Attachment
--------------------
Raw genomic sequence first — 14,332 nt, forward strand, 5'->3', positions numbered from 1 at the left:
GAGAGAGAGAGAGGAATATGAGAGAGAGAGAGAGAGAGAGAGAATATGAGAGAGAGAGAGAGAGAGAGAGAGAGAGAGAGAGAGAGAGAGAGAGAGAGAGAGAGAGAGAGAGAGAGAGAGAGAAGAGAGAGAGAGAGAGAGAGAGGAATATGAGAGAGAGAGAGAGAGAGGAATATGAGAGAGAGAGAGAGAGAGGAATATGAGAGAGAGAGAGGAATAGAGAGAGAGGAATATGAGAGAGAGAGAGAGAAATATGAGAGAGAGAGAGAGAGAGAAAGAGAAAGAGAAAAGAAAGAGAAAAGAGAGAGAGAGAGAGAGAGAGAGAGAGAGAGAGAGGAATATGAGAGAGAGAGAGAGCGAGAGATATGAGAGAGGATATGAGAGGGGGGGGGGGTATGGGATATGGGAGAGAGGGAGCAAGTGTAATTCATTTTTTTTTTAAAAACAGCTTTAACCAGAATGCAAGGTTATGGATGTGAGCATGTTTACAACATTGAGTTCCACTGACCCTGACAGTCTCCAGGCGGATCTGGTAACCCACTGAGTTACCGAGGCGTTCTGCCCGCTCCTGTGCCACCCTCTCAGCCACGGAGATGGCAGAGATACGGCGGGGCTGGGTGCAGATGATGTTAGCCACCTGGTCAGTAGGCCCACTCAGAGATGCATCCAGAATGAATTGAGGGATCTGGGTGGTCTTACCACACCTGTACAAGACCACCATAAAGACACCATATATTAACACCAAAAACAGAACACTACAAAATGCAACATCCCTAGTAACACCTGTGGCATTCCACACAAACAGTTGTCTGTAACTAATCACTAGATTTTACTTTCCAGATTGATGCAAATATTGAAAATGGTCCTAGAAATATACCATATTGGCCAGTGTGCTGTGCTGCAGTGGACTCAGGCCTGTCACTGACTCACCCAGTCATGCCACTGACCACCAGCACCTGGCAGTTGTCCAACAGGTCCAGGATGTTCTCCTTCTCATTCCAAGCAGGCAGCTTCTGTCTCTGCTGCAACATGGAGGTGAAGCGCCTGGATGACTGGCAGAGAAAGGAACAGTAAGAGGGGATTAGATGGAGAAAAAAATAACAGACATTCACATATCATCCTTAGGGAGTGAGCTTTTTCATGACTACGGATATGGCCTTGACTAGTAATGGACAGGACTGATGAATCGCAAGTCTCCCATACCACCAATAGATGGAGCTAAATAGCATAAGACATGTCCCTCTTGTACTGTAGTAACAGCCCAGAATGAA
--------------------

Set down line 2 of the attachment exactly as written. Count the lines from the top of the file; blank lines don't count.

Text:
GAGAGAGAGAGAGGAATATGAGAGAGAGAGAGAGAGAGAGAGAATATGAGAGAGAGAGAGAGAGAGAGAGAGAGAGAGAGAGAGAGAGAGAGAGAGAGAGAGAGAGAGAGAGAGAGAGAGAGAAGAGAGAGAGAGAGAGAGAGAGGAATATGAGAGAGAGAGAGAGAGAGGAATATGAGAGAGAGAGAGAGAGAGGAATATGAGAGAGAGAGAGGAATAGAGAGAGAGGAATATGAGAGAGAGAGAGAGAAATATGAGAGAGAGAGAGAGAGAGAAAGAGAAAGAGAAAAGAAAGAGAAAAGAGAGAGAGAGAGAGAGAGAGAGAGAGAGAGAGAGGAATATGAGAGAGAGAGAGAGCGAGAGATATGAGAGAGGATATGAGAGGGGGGGGGGGTATGGGATATGGGAGAGAGGGAGCAAGTGTAATTCATTTTTTTTTTAAAAACAGCTTTAACCAGAATGCAAGGTTATGGATGTGAGCATGTTTACAACATTGAGTTCCACTGACCCTGACAGTCTCCAGGCGGATCTGGTAACCCACTGAGTTACCGAGGCGTTCTGCCCGCTCCTGTGCCACCCTCTCAGCCACGGAGATGGCAGAGATACGGCGGGGCTGGGTGCAGATGATGTTAGCCACCTGGTCAGTAGGCCCACTCAGAGATGCATCCAGAATGAATTGAGGGATCTGGGTGGTCTTACCACACCTGTACAAGACCACCATAAAGACACCATATATTAACACCAAAAACAGAACACTACAAAATGCAACATCCCTAGTAACACCTGTGGCATTCCACACAAACAGTTGTCTGTAACTAATCACTAGATTTTACTTTCCAGATTGATGCAAATATTGAAAATGGTCCTAGAAATATACCATATTGGCCAGTGTGCTGTGCTGCAGTGGACTCAGGCCTGTCACTGACTCACCCAGTCATGCCACTGACCACCAGCACCTGGCAGTTGTCCAACAGGTCCAGGATGTTCTCCTTCTCATTCCAAGCAGGCAGCTTCTGTCTCTGCTGCAACATGGAGGTGAAGCGCCTGGATGACTGGCAGAGAAAGGAACAGTAAGAGGGGATTAGATGGAGAAAAAAATAACAGACATTCACATATCATCCTTAGGGAGTGAGCTTTTTCATGACTACGGATATGGCCTTGACTAGTAATGGACAGGACTGATGAATCGCAAGTCTCCCATACCACCAATAGATGGAGCTAAATAGCATAAGACATGTCCCTCTTGTACTGTAGTAACAGCCCAGAATGAA